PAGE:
“Hair wants to be free,” I joked. I pushed back my own hair which hung straight, falling down to my shoulders. Most days I tied it up because the fine blond strands got everywhere… My dad didn’t bug me about my hair, but he bugged me about plenty. I’d never gone full Emo or Goth but I preferred the dark look—studded belt, heavy boots, a little black nail polish for special occasions. My dad’s objection was that I was stereotyping myself, that I was too cliché, but you gotta find a place to fit in somewhere. I might be smart and into computers and math, but I wasn’t doing the button-up geek thing full-on any more than I was the Emo/Goth thing. A healthy mix, right?

 THE STORY

When It All Falls Down is a wonderful, enjoyable MM coming of age story, brought up to 21st Century standards and it excels in its delivery and execution.

The story of Drew, voted most popular boy in his class and now a social pariah due to a horrible accident that cost a little girl her life, and Chaz, geek extraordinaire that comes out to his close circle of friends only to be shunned by them, is completely riveting as an updated, gay version of The Breakfast Club.

As Chaz and Drew draw each other out of their somewhat self-imposed shells, we witness what we’ve all gone through as they come into their own selves along with their friends and school mates. The sense of wonderment and discovery, uncertainties and apprehensions, joys and fears in this book is simply, wonderfully brilliant in their honesty and delivery.

THE WRITING

Ms. Chris’ writing is uncomplicated, unhurried and extremely enjoyable. The story flows smoothly and grabbed me and hugged me so I couldn’t let go, couldn’t put this book down. I must give a nod to the editing in this book. Fantastic editing, well done.

One personal note: The book cover is so spot on that it’s freaky! I rarely comment on the covers, however this one couldn’t be more of a snapshot if it tried. It rocks!

THE AUTHOR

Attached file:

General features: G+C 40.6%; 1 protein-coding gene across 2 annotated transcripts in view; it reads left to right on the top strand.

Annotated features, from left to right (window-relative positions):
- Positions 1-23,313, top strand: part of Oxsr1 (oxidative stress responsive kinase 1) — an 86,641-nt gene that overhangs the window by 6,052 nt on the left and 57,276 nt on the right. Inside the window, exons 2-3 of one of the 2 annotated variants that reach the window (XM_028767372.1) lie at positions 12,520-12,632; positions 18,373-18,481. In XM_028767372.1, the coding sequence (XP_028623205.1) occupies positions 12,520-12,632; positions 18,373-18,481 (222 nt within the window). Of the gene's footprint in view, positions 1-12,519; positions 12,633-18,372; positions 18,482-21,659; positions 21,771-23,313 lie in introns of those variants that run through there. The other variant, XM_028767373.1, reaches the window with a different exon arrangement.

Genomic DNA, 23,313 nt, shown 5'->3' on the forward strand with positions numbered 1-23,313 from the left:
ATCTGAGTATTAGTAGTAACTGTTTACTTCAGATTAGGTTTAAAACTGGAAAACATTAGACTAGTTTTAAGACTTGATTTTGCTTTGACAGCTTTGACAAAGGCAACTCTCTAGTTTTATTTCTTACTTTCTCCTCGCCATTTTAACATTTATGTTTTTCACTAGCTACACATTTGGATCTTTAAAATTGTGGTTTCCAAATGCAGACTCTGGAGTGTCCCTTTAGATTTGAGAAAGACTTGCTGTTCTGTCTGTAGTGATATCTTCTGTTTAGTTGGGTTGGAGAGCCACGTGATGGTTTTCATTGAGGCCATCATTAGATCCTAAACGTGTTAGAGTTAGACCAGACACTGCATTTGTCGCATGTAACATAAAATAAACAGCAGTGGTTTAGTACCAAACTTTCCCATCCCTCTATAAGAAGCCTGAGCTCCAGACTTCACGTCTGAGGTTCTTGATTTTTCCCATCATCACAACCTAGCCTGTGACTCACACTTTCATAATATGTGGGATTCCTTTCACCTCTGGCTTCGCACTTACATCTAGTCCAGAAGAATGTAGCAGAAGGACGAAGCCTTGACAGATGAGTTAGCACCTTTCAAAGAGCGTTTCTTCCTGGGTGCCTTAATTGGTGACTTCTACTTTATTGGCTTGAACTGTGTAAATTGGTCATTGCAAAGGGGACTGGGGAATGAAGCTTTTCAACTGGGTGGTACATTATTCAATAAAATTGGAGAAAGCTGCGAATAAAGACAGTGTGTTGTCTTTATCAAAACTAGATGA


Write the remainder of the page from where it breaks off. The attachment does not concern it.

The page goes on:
Tanya writes in a variety of romantic and erotic genres, being an avid follower of many of these genres herself. Some of her favorites are M/M romance, MFM threesomes, and BDSM with male submissives.

Tanya lives in New England with her boyfriend and her cat and has participated in many of the activities about which she writes, but not all of them. It’s left to the reader to decide which are which.

You may reach Ms. Chris at:

Tanya Chris Website

Facebook

Twitter

Goodreads

 THE DISCLAIMER

I would like to thank Ms. Tanya Chris for providing OJ He Say! with a review copy in exchange for an honest review.

Copyright © 2016 by Tanya Chris (www.tanyachris.com)

ISBN: 978-1541016644

Keep in touch OJ He Say!

#BookReview – Man & Monster by Michael Jensen @michaelgjensen #MMROMANCE #MMHISTORICAL

Man & Monster

Rating: 5.0 stars

BLURB

A monster stalks the ancient forests…

It’s 1799, and Cole Seavey is a trapper running from a guilty past, seeking refuge on the vast American frontier. Lost in a raging storm, he finds himself face to face with a terrifying, otherworldly creature that seems to have emerged from a nightmare.

Cole is saved from certain death by a handsome Delaware Indian named Pakim. Together they learn that the monster is the fearsome Wendigo from native legends: a creature with a heart of ice, drawn to the evil of men.

Soon the Wendigo is terrorizing the frontier — settler and Indian alike — and Cole and Pakim join to defeat the mysterious monster. In the process, Cole finds himself falling for the strapping brave and the promise of a new life together.

Unfortunately, the legends say that the Wendigo can only be killed by another creature with a heart of ice. But how can Cole hope to defeat the monster if it means denying the love he’s finally allowed himself to feel?

MAN & MONSTER

After reading Man & Beast I knew I’d come across an author that would join my list of go to authors. Now after reading Man & Monster there is no doubt in my mind that Mr. Jensen is one of a few, a rare breed of author, with an incredible story telling ability.

His ability to so eloquently tell the story of what gay people went through in those strange, unique years at the beginning of the European colonization of America is just a beauty to experience via his prose. The characters are so well developed, so rich in their complete humanness whether evil or benign, that to be able to feel the experiences of the men and women of different ethnicities with all the underlying prejudices of the time and to be able to bring that to life as he does is something wonderful to experience.